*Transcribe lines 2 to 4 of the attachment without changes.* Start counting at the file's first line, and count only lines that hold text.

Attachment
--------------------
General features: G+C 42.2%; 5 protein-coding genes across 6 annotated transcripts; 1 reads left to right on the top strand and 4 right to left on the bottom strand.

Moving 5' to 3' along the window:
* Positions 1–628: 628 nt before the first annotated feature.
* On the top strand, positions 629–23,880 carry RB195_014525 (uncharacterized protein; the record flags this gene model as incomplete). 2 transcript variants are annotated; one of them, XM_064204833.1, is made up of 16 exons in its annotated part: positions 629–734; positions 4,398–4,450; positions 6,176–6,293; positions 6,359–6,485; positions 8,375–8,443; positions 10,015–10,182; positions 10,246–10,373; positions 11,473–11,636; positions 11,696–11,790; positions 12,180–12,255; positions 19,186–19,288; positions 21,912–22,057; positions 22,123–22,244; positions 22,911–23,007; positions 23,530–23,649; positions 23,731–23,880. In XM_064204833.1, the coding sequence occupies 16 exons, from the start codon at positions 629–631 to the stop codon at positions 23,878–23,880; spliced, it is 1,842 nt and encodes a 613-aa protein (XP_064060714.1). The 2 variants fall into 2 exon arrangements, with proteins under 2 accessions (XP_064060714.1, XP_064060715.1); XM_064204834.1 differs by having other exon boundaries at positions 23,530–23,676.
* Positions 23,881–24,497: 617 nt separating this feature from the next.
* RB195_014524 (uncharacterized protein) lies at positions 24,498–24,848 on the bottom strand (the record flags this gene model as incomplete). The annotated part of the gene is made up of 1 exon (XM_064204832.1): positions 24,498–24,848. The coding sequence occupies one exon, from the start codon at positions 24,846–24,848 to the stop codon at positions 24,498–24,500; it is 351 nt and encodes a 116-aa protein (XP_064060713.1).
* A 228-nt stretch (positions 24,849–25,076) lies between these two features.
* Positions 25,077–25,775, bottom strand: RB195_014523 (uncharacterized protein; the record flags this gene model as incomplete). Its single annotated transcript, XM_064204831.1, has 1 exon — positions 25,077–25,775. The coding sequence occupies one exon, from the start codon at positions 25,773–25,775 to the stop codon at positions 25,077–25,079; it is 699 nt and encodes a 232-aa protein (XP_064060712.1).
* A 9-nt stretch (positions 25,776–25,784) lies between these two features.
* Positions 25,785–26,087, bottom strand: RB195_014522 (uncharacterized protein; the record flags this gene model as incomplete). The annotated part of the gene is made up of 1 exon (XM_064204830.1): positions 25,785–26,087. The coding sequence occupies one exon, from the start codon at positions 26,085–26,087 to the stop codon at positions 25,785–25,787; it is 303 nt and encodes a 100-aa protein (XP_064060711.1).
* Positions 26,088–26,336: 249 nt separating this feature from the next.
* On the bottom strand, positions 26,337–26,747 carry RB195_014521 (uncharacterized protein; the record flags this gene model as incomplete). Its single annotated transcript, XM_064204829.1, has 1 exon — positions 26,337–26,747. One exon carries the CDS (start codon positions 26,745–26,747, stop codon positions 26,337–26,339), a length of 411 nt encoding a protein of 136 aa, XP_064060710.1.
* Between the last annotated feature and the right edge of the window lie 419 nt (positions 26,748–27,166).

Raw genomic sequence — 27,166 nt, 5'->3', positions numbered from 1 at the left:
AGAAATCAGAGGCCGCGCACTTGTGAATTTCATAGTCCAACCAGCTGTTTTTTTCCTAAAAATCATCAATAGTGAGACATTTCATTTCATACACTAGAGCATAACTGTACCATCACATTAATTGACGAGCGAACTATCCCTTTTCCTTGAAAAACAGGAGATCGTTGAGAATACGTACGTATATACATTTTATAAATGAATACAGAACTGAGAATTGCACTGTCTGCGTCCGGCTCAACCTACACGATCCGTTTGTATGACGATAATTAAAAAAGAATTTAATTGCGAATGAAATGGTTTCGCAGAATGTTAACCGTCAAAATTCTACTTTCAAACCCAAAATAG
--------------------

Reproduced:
Moving 5' to 3' along the window:
* Positions 1–628: 628 nt before the first annotated feature.
* On the top strand, positions 629–23,880 carry RB195_014525 (uncharacterized protein; the record flags this gene model as incomplete). 2 transcript variants are annotated; one of them, XM_064204833.1, is made up of 16 exons in its annotated part: positions 629–734; positions 4,398–4,450; positions 6,176–6,293; positions 6,359–6,485; positions 8,375–8,443; positions 10,015–10,182; positions 10,246–10,373; positions 11,473–11,636; positions 11,696–11,790; positions 12,180–12,255; positions 19,186–19,288; positions 21,912–22,057; positions 22,123–22,244; positions 22,911–23,007; positions 23,530–23,649; positions 23,731–23,880. In XM_064204833.1, the coding sequence occupies 16 exons, from the start codon at positions 629–631 to the stop codon at positions 23,878–23,880; spliced, it is 1,842 nt and encodes a 613-aa protein (XP_064060714.1). The 2 variants fall into 2 exon arrangements, with proteins under 2 accessions (XP_064060714.1, XP_064060715.1); XM_064204834.1 differs by having other exon boundaries at positions 23,530–23,676.